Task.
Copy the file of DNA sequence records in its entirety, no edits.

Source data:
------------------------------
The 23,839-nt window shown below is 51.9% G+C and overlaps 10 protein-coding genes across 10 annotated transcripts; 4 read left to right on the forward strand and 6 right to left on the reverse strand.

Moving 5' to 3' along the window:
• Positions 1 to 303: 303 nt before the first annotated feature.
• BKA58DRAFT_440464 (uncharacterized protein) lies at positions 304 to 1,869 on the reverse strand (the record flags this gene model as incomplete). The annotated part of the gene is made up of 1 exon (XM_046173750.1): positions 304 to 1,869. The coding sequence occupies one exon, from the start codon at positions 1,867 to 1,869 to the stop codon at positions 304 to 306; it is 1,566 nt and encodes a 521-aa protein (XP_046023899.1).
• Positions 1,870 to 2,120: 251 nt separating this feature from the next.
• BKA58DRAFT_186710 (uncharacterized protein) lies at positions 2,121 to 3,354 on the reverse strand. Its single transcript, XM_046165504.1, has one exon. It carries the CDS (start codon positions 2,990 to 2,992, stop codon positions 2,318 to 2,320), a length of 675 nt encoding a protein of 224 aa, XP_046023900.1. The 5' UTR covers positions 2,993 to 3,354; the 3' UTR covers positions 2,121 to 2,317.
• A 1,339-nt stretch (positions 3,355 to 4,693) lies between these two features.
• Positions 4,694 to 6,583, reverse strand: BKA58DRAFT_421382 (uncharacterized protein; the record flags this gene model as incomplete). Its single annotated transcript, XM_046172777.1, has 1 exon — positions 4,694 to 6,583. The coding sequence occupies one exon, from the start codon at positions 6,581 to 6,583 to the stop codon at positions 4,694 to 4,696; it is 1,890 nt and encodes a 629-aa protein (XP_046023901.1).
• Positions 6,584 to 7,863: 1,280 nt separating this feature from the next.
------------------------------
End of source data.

The 23,839-nt window shown below is 51.9% G+C and overlaps 10 protein-coding genes across 10 annotated transcripts; 4 read left to right on the forward strand and 6 right to left on the reverse strand.

Moving 5' to 3' along the window:
• Positions 1 to 303: 303 nt before the first annotated feature.
• BKA58DRAFT_440464 (uncharacterized protein) lies at positions 304 to 1,869 on the reverse strand (the record flags this gene model as incomplete). The annotated part of the gene is made up of 1 exon (XM_046173750.1): positions 304 to 1,869. The coding sequence occupies one exon, from the start codon at positions 1,867 to 1,869 to the stop codon at positions 304 to 306; it is 1,566 nt and encodes a 521-aa protein (XP_046023899.1).
• Positions 1,870 to 2,120: 251 nt separating this feature from the next.
• BKA58DRAFT_186710 (uncharacterized protein) lies at positions 2,121 to 3,354 on the reverse strand. Its single transcript, XM_046165504.1, has one exon. It carries the CDS (start codon positions 2,990 to 2,992, stop codon positions 2,318 to 2,320), a length of 675 nt encoding a protein of 224 aa, XP_046023900.1. The 5' UTR covers positions 2,993 to 3,354; the 3' UTR covers positions 2,121 to 2,317.
• A 1,339-nt stretch (positions 3,355 to 4,693) lies between these two features.
• Positions 4,694 to 6,583, reverse strand: BKA58DRAFT_421382 (uncharacterized protein; the record flags this gene model as incomplete). Its single annotated transcript, XM_046172777.1, has 1 exon — positions 4,694 to 6,583. The coding sequence occupies one exon, from the start codon at positions 6,581 to 6,583 to the stop codon at positions 4,694 to 4,696; it is 1,890 nt and encodes a 629-aa protein (XP_046023901.1).
• Positions 6,584 to 7,863: 1,280 nt separating this feature from the next.